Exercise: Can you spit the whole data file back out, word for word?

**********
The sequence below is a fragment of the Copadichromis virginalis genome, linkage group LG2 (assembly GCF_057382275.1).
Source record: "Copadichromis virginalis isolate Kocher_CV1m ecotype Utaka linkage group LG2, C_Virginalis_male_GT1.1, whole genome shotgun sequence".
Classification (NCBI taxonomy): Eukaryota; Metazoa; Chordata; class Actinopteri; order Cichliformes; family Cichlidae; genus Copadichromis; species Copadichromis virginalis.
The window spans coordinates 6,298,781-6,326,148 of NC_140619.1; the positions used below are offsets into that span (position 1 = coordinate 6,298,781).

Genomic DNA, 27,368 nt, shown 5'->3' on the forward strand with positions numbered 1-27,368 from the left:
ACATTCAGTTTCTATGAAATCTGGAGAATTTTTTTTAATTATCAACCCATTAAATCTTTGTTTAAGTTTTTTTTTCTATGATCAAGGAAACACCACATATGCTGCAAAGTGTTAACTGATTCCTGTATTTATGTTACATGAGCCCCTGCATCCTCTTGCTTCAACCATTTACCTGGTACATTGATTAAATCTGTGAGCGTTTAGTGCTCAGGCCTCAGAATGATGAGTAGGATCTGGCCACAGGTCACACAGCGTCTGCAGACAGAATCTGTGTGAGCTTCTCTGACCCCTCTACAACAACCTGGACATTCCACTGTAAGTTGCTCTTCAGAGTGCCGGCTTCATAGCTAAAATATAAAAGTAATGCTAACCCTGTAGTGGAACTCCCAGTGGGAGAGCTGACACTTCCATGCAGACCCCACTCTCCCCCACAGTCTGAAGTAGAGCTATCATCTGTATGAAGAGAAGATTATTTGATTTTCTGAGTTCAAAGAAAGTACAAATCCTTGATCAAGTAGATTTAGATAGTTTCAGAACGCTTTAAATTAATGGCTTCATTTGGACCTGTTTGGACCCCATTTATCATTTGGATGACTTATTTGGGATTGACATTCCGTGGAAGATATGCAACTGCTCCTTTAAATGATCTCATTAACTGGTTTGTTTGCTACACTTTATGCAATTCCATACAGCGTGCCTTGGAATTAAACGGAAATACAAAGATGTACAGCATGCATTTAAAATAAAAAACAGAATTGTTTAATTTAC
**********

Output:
The sequence below is a fragment of the Copadichromis virginalis genome, linkage group LG2 (assembly GCF_057382275.1).
Source record: "Copadichromis virginalis isolate Kocher_CV1m ecotype Utaka linkage group LG2, C_Virginalis_male_GT1.1, whole genome shotgun sequence".
Classification (NCBI taxonomy): Eukaryota; Metazoa; Chordata; class Actinopteri; order Cichliformes; family Cichlidae; genus Copadichromis; species Copadichromis virginalis.
The window spans coordinates 6,298,781-6,326,148 of NC_140619.1; the positions used below are offsets into that span (position 1 = coordinate 6,298,781).

Genomic DNA, 27,368 nt, shown 5'->3' on the forward strand with positions numbered 1-27,368 from the left:
ACATTCAGTTTCTATGAAATCTGGAGAATTTTTTTTAATTATCAACCCATTAAATCTTTGTTTAAGTTTTTTTTTCTATGATCAAGGAAACACCACATATGCTGCAAAGTGTTAACTGATTCCTGTATTTATGTTACATGAGCCCCTGCATCCTCTTGCTTCAACCATTTACCTGGTACATTGATTAAATCTGTGAGCGTTTAGTGCTCAGGCCTCAGAATGATGAGTAGGATCTGGCCACAGGTCACACAGCGTCTGCAGACAGAATCTGTGTGAGCTTCTCTGACCCCTCTACAACAACCTGGACATTCCACTGTAAGTTGCTCTTCAGAGTGCCGGCTTCATAGCTAAAATATAAAAGTAATGCTAACCCTGTAGTGGAACTCCCAGTGGGAGAGCTGACACTTCCATGCAGACCCCACTCTCCCCCACAGTCTGAAGTAGAGCTATCATCTGTATGAAGAGAAGATTATTTGATTTTCTGAGTTCAAAGAAAGTACAAATCCTTGATCAAGTAGATTTAGATAGTTTCAGAACGCTTTAAATTAATGGCTTCATTTGGACCTGTTTGGACCCCATTTATCATTTGGATGACTTATTTGGGATTGACATTCCGTGGAAGATATGCAACTGCTCCTTTAAATGATCTCATTAACTGGTTTGTTTGCTACACTTTATGCAATTCCATACAGCGTGCCTTGGAATTAAACGGAAATACAAAGATGTACAGCATGCATTTAAAATAAAAAACAGAATTGTTTAATTTAC